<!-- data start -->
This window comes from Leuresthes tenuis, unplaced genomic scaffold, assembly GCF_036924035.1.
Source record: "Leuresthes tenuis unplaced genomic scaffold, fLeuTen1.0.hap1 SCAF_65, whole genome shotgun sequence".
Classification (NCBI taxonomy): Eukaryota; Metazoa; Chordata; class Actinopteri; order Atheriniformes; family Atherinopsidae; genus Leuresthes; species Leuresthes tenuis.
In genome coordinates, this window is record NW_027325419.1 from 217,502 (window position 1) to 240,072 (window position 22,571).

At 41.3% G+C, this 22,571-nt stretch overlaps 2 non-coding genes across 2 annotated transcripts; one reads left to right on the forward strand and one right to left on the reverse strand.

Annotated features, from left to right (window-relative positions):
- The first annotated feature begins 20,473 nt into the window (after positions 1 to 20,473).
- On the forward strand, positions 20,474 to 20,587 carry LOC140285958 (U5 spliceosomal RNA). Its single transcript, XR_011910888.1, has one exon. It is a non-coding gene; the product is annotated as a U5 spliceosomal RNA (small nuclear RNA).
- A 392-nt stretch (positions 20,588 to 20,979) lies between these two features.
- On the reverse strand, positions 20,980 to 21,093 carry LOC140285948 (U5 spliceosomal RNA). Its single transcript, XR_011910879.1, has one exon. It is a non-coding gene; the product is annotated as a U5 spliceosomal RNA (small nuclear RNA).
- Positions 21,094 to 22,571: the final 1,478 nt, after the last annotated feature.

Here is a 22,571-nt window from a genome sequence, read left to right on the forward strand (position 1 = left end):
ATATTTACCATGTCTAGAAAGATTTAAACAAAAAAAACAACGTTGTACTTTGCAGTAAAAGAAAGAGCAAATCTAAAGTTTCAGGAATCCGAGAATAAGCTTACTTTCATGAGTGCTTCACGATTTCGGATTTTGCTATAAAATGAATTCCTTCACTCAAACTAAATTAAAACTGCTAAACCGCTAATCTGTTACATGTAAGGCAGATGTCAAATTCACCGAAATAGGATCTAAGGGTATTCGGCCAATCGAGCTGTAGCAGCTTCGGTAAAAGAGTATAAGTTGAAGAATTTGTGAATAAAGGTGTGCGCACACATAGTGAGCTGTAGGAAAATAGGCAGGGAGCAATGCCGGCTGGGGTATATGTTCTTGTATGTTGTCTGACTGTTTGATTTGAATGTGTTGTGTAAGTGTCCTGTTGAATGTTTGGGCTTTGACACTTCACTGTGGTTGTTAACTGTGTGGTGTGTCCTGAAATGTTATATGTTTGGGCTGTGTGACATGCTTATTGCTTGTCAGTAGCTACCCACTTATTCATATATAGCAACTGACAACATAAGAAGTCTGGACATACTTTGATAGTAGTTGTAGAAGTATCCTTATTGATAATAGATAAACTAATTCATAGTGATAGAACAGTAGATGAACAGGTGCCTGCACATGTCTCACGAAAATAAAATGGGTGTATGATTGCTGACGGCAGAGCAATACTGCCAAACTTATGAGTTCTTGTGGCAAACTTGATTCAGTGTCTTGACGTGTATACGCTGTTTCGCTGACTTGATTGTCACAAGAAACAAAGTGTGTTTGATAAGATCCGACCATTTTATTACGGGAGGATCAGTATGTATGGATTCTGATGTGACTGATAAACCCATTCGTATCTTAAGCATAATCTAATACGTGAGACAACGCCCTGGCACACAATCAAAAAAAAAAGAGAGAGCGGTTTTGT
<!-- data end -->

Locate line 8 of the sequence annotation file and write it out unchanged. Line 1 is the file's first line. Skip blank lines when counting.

- On the forward strand, positions 20,474 to 20,587 carry LOC140285958 (U5 spliceosomal RNA). Its single transcript, XR_011910888.1, has one exon. It is a non-coding gene; the product is annotated as a U5 spliceosomal RNA (small nuclear RNA).